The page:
The Flemish Landscape Society want art to play a role in increasing awareness the new ecology emerging on their land.
In the nineteenth century Boom, a small village situated between Brussels and Antwerp, experienced tremendous economic growth. Due to the presence of clay in its soil, it grew to become an important center of brick production. Brickyards sprouted all over the village and paved the way for other soon to be flourishing industries. The growing export to, among others Scotland, Canada and United States, attracted ships, increasing the need for shipyards to repair and construct and for quays to be able to dock safely. Transport over land increased as well, resulting in the manufacture of a bridge to connect with the shore of Klein-Willebroek. Boom was booming.
While this economic revolution led to wealth in the second half of the nineteenth and first half of the twentieth century, the village’s’ natural resources started to dry up. The quarries became exhausted. The clay industry eventually collapsed around the seventies of last century. With the closing of the mines and brickyards, the other industries, that were dependent of the production of bricks, quickly followed and became dismantled. Work became scarce good for the citizens of Boom, pushing many of them into poverty, subsequently left without any work.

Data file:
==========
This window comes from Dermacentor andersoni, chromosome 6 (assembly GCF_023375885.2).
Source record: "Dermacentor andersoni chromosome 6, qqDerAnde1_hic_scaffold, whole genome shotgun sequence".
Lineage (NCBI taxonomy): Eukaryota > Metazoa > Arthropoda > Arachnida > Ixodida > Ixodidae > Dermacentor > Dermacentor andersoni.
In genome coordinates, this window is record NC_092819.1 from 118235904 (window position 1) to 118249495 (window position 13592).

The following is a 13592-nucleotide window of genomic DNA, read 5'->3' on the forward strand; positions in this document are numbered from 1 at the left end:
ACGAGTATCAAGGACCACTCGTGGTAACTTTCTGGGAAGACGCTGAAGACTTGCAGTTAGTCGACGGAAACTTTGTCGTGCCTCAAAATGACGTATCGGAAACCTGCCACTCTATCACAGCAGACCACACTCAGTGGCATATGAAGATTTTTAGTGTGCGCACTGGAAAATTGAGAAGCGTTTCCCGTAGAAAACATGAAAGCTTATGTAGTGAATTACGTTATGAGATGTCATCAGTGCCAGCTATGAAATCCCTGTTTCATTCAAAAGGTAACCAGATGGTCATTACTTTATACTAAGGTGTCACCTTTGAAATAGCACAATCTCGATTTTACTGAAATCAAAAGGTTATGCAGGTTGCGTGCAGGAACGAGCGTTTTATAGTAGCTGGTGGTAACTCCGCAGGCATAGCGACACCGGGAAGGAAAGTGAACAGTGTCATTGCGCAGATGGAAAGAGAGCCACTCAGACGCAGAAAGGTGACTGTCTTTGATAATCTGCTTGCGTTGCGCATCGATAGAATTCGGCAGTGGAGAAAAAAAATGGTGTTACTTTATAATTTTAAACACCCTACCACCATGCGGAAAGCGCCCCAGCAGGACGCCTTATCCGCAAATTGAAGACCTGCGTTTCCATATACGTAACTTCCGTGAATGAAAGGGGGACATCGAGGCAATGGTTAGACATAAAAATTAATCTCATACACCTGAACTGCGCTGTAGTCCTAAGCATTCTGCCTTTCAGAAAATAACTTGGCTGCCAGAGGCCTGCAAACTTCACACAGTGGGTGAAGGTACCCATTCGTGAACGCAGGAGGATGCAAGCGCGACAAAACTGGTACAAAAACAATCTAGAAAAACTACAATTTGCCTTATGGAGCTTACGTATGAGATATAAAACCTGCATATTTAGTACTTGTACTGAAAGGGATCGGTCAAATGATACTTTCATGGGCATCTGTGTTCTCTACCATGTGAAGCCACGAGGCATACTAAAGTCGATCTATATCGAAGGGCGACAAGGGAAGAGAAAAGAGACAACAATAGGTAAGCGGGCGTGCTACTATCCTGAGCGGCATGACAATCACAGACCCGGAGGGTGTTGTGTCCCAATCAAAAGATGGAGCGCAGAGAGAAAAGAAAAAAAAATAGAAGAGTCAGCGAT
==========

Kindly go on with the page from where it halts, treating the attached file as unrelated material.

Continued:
Not only was the landscape exhausted by the unbridled economic growth. After the disruption of this economic evolution in the 1970s, the clay land became a chemical waste dump for many years, leaving the soil completely impoverished and depleted. Under the impulse of several authorities, the clay landscape of Boom will be changed into a natural and ecological reservation area in the coming years. After centuries of exhaustion and misuse, the land will be restored and receive a new, second life.
While working on a broader land development project in the area of Boom, the Flemish Landscape Society stumbled upon this industrial past and its dramatic consequences for the nature and land of Boom. The municipality, feeling responsible, wants to make peace with the past by emphasizing the future. Joined by some residents, they formed a consortium of patrons. They want art to play a role in increasing awareness of and highlighting the new ecology emerging on their excavated land. An art work, at the entrance of the site of the nature reserve, will for them be able to represent this new ecological dawn.
- Astrid Goubert
- Flemish Land Society